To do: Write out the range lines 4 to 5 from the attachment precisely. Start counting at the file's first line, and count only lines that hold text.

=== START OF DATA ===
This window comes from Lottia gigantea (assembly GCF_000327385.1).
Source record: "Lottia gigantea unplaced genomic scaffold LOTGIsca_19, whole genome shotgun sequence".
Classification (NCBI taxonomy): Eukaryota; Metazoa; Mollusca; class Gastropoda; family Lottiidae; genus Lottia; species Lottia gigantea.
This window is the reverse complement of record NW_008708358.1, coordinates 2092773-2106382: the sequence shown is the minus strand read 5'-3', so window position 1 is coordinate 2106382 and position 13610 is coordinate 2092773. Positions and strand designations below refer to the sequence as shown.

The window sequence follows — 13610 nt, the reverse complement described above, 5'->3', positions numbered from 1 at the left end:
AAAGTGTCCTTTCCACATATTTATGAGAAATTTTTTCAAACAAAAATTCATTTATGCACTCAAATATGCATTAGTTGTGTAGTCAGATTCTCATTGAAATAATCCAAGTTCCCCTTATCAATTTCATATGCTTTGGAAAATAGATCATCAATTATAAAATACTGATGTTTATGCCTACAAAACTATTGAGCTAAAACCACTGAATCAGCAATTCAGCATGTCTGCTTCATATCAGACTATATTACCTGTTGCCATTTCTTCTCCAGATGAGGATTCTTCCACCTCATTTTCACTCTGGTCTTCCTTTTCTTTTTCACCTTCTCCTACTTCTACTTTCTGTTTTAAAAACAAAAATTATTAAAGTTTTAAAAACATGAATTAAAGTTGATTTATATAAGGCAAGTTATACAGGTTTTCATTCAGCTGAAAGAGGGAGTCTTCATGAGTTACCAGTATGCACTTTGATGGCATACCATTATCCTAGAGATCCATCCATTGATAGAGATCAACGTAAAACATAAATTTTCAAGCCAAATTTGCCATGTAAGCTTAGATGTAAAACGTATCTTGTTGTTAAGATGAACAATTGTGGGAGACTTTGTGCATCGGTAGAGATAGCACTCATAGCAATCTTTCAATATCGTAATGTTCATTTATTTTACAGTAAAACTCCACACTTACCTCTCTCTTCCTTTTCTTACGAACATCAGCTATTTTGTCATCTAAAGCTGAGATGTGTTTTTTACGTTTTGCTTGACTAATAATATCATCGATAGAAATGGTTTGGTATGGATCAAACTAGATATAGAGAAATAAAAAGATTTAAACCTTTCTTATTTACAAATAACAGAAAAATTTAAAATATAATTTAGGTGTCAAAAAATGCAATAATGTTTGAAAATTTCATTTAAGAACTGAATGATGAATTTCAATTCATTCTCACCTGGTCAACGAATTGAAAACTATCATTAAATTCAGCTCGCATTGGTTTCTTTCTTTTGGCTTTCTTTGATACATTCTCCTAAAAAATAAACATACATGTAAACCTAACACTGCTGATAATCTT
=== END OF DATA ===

This window is the reverse complement of record NW_008708358.1, coordinates 2092773-2106382: the sequence shown is the minus strand read 5'-3', so window position 1 is coordinate 2106382 and position 13610 is coordinate 2092773. Positions and strand designations below refer to the sequence as shown.

The window sequence follows — 13610 nt, the reverse complement described above, 5'->3', positions numbered from 1 at the left end: